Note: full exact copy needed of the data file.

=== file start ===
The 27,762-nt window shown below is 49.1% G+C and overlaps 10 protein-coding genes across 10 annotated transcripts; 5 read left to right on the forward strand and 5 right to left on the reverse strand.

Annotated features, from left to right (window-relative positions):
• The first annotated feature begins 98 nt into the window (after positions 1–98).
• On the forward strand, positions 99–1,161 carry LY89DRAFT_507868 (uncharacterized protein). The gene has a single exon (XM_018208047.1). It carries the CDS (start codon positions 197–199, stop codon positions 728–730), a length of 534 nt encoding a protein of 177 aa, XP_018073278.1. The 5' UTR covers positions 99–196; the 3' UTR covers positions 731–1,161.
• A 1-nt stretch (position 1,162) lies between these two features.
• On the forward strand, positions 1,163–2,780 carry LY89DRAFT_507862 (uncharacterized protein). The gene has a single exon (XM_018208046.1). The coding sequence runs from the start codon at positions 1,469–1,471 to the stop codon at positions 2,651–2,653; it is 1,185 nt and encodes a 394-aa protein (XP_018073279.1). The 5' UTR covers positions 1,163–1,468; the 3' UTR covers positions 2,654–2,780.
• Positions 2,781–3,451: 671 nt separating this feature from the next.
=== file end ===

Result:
The 27,762-nt window shown below is 49.1% G+C and overlaps 10 protein-coding genes across 10 annotated transcripts; 5 read left to right on the forward strand and 5 right to left on the reverse strand.

Annotated features, from left to right (window-relative positions):
• The first annotated feature begins 98 nt into the window (after positions 1–98).
• On the forward strand, positions 99–1,161 carry LY89DRAFT_507868 (uncharacterized protein). The gene has a single exon (XM_018208047.1). It carries the CDS (start codon positions 197–199, stop codon positions 728–730), a length of 534 nt encoding a protein of 177 aa, XP_018073278.1. The 5' UTR covers positions 99–196; the 3' UTR covers positions 731–1,161.
• A 1-nt stretch (position 1,162) lies between these two features.
• On the forward strand, positions 1,163–2,780 carry LY89DRAFT_507862 (uncharacterized protein). The gene has a single exon (XM_018208046.1). The coding sequence runs from the start codon at positions 1,469–1,471 to the stop codon at positions 2,651–2,653; it is 1,185 nt and encodes a 394-aa protein (XP_018073279.1). The 5' UTR covers positions 1,163–1,468; the 3' UTR covers positions 2,654–2,780.
• Positions 2,781–3,451: 671 nt separating this feature from the next.